In chapter 3 of "The Great Gatsby", what does Nick's physical interaction with Gatsby say about Gatsby as a character?

Expert Answers
Susan Hurn eNotes educator| Certified Educator

Even though Nick has been invited to the party, he has never met Gatsby and has seen him only from a distance. At the party, Nick falls into a conversation with a man at the party. After discussing the war a bit, the stranger invites Nick to go boating with him. Shortly after, the stranger identifies himself as Gatsby, which surprises and somewhat embarrasses Nick because he did not know. Gatsby immediately puts Nick at ease by apologizing for being a bad host, and then he smiles at Nick.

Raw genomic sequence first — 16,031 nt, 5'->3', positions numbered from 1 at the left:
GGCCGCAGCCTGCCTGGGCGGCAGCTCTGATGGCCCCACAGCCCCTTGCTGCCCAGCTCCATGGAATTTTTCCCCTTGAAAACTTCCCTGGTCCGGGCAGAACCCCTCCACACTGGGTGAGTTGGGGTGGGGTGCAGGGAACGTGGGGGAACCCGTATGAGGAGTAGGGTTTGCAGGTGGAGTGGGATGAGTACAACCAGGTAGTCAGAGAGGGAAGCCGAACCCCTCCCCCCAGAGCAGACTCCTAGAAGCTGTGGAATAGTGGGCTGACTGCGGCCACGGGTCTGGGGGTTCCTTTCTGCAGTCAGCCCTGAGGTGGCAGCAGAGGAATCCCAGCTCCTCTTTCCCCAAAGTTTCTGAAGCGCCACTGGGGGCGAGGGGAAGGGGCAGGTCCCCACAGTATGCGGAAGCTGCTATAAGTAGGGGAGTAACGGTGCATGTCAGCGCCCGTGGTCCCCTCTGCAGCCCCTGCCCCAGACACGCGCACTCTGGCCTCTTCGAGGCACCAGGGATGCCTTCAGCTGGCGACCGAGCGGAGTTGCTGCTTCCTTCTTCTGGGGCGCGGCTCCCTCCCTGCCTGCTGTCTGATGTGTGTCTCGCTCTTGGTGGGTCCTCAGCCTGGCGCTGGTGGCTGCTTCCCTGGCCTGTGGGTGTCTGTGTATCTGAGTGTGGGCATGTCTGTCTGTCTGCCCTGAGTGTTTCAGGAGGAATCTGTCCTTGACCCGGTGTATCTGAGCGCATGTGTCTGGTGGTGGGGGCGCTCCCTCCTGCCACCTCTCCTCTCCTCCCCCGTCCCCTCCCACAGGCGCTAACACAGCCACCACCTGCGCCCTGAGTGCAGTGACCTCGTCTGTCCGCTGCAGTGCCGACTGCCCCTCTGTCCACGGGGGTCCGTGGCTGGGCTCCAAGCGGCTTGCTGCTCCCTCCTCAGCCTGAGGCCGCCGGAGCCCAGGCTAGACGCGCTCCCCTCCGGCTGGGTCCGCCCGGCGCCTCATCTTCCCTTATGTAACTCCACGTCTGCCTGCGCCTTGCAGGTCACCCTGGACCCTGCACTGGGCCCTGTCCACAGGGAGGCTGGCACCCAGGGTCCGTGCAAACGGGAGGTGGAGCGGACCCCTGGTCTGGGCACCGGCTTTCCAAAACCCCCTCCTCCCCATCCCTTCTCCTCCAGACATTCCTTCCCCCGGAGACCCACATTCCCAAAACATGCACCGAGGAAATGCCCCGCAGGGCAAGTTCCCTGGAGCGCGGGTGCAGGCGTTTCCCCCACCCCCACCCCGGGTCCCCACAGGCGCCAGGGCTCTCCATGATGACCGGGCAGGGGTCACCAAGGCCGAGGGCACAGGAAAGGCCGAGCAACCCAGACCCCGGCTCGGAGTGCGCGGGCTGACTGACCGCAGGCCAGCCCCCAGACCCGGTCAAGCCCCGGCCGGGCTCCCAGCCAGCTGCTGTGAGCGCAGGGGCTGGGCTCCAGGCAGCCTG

Nick's description of Gatsby's smile and his reaction to it conveys much about Gatsby's character and personality:

It was one of those rare smiles with a quality of eternal reassurance in it, that you may come across four or five times in life. It . . . concentrated on you with an irresistible prejudice in your favor.

After he assesses Gatsby's appealing smile, Nick then sees Gatsby in a different light:

. . . I was looking at an elegant young rough-neck, a year or two over thirty, whose elaborate formality of speech just missed being absurd.

Nick's separate observations capture two very different aspects of Gatsby's character, very different but equally true.

Read the study guide:
The Great Gatsby

Access hundreds of thousands of answers with a free trial.

Start Free Trial
Ask a Question